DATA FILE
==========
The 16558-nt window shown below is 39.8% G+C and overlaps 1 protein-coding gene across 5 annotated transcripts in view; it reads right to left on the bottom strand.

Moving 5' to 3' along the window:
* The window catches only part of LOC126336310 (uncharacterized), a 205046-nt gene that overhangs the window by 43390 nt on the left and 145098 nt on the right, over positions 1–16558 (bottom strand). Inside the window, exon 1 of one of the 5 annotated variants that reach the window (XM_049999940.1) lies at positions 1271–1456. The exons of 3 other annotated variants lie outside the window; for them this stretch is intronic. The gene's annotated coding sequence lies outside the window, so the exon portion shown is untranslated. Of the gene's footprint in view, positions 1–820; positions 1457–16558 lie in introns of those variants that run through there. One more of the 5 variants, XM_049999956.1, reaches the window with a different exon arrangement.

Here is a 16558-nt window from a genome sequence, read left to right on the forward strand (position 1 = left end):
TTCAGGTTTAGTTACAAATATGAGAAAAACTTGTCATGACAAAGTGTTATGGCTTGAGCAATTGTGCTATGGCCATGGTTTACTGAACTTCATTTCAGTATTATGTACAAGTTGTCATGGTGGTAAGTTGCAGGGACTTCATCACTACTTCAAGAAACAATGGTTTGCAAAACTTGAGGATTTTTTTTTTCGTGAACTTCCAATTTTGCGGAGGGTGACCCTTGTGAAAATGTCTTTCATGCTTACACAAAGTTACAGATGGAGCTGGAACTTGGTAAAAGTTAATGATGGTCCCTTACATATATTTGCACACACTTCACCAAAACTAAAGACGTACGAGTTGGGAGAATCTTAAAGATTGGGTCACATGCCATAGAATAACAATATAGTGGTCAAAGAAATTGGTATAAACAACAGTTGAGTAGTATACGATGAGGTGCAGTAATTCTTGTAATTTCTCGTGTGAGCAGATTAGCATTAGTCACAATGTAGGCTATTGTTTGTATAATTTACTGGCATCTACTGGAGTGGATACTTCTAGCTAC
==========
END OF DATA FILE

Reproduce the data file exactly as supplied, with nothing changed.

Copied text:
The 16558-nt window shown below is 39.8% G+C and overlaps 1 protein-coding gene across 5 annotated transcripts in view; it reads right to left on the bottom strand.

Moving 5' to 3' along the window:
* The window catches only part of LOC126336310 (uncharacterized), a 205046-nt gene that overhangs the window by 43390 nt on the left and 145098 nt on the right, over positions 1–16558 (bottom strand). Inside the window, exon 1 of one of the 5 annotated variants that reach the window (XM_049999940.1) lies at positions 1271–1456. The exons of 3 other annotated variants lie outside the window; for them this stretch is intronic. The gene's annotated coding sequence lies outside the window, so the exon portion shown is untranslated. Of the gene's footprint in view, positions 1–820; positions 1457–16558 lie in introns of those variants that run through there. One more of the 5 variants, XM_049999956.1, reaches the window with a different exon arrangement.

Here is a 16558-nt window from a genome sequence, read left to right on the forward strand (position 1 = left end):
TTCAGGTTTAGTTACAAATATGAGAAAAACTTGTCATGACAAAGTGTTATGGCTTGAGCAATTGTGCTATGGCCATGGTTTACTGAACTTCATTTCAGTATTATGTACAAGTTGTCATGGTGGTAAGTTGCAGGGACTTCATCACTACTTCAAGAAACAATGGTTTGCAAAACTTGAGGATTTTTTTTTTCGTGAACTTCCAATTTTGCGGAGGGTGACCCTTGTGAAAATGTCTTTCATGCTTACACAAAGTTACAGATGGAGCTGGAACTTGGTAAAAGTTAATGATGGTCCCTTACATATATTTGCACACACTTCACCAAAACTAAAGACGTACGAGTTGGGAGAATCTTAAAGATTGGGTCACATGCCATAGAATAACAATATAGTGGTCAAAGAAATTGGTATAAACAACAGTTGAGTAGTATACGATGAGGTGCAGTAATTCTTGTAATTTCTCGTGTGAGCAGATTAGCATTAGTCACAATGTAGGCTATTGTTTGTATAATTTACTGGCATCTACTGGAGTGGATACTTCTAGCTAC